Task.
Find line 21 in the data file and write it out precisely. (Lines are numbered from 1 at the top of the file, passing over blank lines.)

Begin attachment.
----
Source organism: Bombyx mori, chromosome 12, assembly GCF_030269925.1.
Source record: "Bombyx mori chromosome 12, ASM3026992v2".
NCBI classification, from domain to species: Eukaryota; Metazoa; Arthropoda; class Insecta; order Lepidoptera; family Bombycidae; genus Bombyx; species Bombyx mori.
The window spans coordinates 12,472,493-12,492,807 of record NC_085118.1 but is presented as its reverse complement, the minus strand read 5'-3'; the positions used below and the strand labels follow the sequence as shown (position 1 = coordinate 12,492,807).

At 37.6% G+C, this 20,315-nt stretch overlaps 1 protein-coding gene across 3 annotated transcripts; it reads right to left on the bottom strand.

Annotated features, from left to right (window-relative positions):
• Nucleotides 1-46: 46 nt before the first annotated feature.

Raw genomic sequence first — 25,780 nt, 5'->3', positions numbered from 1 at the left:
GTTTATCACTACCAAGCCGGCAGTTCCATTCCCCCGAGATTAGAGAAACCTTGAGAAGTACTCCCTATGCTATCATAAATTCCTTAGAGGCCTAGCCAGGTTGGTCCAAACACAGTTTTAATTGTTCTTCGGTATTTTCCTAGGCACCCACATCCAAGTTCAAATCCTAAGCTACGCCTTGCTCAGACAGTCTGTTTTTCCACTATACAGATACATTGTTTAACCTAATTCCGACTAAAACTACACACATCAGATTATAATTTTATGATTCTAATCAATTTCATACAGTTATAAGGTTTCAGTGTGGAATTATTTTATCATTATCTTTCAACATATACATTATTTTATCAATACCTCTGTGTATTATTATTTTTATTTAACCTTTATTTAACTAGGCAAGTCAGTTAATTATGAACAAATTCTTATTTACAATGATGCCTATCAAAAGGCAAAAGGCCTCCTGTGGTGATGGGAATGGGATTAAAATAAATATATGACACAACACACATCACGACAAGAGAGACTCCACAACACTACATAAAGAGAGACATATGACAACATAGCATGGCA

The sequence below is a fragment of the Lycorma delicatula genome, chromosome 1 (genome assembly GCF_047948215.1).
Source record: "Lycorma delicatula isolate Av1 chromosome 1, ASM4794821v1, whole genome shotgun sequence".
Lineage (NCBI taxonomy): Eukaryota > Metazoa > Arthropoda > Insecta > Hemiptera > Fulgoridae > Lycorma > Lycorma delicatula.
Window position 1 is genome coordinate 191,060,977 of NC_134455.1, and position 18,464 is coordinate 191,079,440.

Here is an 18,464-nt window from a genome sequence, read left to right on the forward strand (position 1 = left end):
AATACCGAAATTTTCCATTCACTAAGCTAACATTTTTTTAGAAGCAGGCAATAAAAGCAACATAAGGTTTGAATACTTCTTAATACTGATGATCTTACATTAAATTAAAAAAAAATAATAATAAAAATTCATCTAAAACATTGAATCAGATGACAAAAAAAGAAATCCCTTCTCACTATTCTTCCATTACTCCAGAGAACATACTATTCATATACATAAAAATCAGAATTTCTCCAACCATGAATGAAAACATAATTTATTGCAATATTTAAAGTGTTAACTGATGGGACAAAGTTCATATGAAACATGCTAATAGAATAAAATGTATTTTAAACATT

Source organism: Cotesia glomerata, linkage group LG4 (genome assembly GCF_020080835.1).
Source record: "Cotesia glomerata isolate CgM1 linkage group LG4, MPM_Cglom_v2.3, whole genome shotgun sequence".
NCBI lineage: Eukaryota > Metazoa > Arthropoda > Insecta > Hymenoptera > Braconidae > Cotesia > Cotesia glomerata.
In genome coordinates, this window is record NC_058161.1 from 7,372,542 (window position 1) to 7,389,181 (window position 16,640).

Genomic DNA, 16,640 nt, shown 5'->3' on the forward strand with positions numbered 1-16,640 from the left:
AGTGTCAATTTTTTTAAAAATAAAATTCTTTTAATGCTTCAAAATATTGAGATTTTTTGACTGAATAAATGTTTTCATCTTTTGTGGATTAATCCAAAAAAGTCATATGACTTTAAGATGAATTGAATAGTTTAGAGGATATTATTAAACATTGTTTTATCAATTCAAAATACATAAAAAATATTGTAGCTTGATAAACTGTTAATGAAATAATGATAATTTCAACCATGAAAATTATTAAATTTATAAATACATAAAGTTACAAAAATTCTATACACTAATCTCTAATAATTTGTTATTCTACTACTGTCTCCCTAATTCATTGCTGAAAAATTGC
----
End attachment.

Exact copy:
AGTGTCAATTTTTTTAAAAATAAAATTCTTTTAATGCTTCAAAATATTGAGATTTTTTGACTGAATAAATGTTTTCATCTTTTGTGGATTAATCCAAAAAAGTCATATGACTTTAAGATGAATTGAATAGTTTAGAGGATATTATTAAACATTGTTTTATCAATTCAAAATACATAAAAAATATTGTAGCTTGATAAACTGTTAATGAAATAATGATAATTTCAACCATGAAAATTATTAAATTTATAAATACATAAAGTTACAAAAATTCTATACACTAATCTCTAATAATTTGTTATTCTACTACTGTCTCCCTAATTCATTGCTGAAAAATTGC